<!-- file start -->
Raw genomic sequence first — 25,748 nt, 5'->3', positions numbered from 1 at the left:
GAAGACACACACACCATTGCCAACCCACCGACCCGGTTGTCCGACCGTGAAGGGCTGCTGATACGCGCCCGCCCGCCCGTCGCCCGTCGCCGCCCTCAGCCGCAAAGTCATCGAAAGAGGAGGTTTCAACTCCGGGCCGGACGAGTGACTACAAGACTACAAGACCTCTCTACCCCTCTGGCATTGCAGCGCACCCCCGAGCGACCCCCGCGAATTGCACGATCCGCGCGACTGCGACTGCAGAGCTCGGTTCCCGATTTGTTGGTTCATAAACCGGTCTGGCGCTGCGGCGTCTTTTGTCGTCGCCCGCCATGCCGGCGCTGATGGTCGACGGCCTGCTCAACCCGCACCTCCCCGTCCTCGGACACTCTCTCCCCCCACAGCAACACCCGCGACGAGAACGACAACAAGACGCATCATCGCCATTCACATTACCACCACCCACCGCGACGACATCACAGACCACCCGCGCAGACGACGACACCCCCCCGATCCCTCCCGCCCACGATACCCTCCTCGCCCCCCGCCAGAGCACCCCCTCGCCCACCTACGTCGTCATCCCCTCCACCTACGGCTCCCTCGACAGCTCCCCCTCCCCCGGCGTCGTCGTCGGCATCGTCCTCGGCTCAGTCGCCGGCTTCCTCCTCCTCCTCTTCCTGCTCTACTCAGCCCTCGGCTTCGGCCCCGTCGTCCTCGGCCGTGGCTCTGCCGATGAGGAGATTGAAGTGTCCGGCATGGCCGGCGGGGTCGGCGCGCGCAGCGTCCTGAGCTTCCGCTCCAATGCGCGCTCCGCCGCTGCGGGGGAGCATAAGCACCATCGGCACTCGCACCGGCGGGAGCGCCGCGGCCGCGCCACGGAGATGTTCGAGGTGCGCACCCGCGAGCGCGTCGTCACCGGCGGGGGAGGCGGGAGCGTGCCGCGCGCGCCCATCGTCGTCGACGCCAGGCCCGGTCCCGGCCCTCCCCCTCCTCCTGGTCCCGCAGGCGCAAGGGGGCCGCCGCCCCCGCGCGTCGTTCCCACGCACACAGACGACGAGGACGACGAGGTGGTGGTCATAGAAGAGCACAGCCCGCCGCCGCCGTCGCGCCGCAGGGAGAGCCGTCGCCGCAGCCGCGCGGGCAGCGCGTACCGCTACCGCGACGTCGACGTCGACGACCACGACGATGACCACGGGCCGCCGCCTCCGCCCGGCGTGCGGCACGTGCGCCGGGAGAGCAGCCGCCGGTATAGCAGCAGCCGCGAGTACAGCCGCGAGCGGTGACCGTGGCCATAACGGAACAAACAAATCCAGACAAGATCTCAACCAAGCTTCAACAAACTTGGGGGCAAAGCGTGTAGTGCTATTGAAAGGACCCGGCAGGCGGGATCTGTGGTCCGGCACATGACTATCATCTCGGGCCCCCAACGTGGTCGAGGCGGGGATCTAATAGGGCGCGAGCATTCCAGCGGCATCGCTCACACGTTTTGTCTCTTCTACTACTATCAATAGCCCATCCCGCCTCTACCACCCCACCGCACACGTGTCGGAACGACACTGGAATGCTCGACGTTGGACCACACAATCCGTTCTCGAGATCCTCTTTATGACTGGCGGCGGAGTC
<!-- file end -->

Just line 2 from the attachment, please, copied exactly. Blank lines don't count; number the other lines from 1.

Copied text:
GAAGACACACACACCATTGCCAACCCACCGACCCGGTTGTCCGACCGTGAAGGGCTGCTGATACGCGCCCGCCCGCCCGTCGCCCGTCGCCGCCCTCAGCCGCAAAGTCATCGAAAGAGGAGGTTTCAACTCCGGGCCGGACGAGTGACTACAAGACTACAAGACCTCTCTACCCCTCTGGCATTGCAGCGCACCCCCGAGCGACCCCCGCGAATTGCACGATCCGCGCGACTGCGACTGCAGAGCTCGGTTCCCGATTTGTTGGTTCATAAACCGGTCTGGCGCTGCGGCGTCTTTTGTCGTCGCCCGCCATGCCGGCGCTGATGGTCGACGGCCTGCTCAACCCGCACCTCCCCGTCCTCGGACACTCTCTCCCCCCACAGCAACACCCGCGACGAGAACGACAACAAGACGCATCATCGCCATTCACATTACCACCACCCACCGCGACGACATCACAGACCACCCGCGCAGACGACGACACCCCCCCGATCCCTCCCGCCCACGATACCCTCCTCGCCCCCCGCCAGAGCACCCCCTCGCCCACCTACGTCGTCATCCCCTCCACCTACGGCTCCCTCGACAGCTCCCCCTCCCCCGGCGTCGTCGTCGGCATCGTCCTCGGCTCAGTCGCCGGCTTCCTCCTCCTCCTCTTCCTGCTCTACTCAGCCCTCGGCTTCGGCCCCGTCGTCCTCGGCCGTGGCTCTGCCGATGAGGAGATTGAAGTGTCCGGCATGGCCGGCGGGGTCGGCGCGCGCAGCGTCCTGAGCTTCCGCTCCAATGCGCGCTCCGCCGCTGCGGGGGAGCATAAGCACCATCGGCACTCGCACCGGCGGGAGCGCCGCGGCCGCGCCACGGAGATGTTCGAGGTGCGCACCCGCGAGCGCGTCGTCACCGGCGGGGGAGGCGGGAGCGTGCCGCGCGCGCCCATCGTCGTCGACGCCAGGCCCGGTCCCGGCCCTCCCCCTCCTCCTGGTCCCGCAGGCGCAAGGGGGCCGCCGCCCCCGCGCGTCGTTCCCACGCACACAGACGACGAGGACGACGAGGTGGTGGTCATAGAAGAGCACAGCCCGCCGCCGCCGTCGCGCCGCAGGGAGAGCCGTCGCCGCAGCCGCGCGGGCAGCGCGTACCGCTACCGCGACGTCGACGTCGACGACCACGACGATGACCACGGGCCGCCGCCTCCGCCCGGCGTGCGGCACGTGCGCCGGGAGAGCAGCCGCCGGTATAGCAGCAGCCGCGAGTACAGCCGCGAGCGGTGACCGTGGCCATAACGGAACAAACAAATCCAGACAAGATCTCAACCAAGCTTCAACAAACTTGGGGGCAAAGCGTGTAGTGCTATTGAAAGGACCCGGCAGGCGGGATCTGTGGTCCGGCACATGACTATCATCTCGGGCCCCCAACGTGGTCGAGGCGGGGATCTAATAGGGCGCGAGCATTCCAGCGGCATCGCTCACACGTTTTGTCTCTTCTACTACTATCAATAGCCCATCCCGCCTCTACCACCCCACCGCACACGTGTCGGAACGACACTGGAATGCTCGACGTTGGACCACACAATCCGTTCTCGAGATCCTCTTTATGACTGGCGGCGGAGTC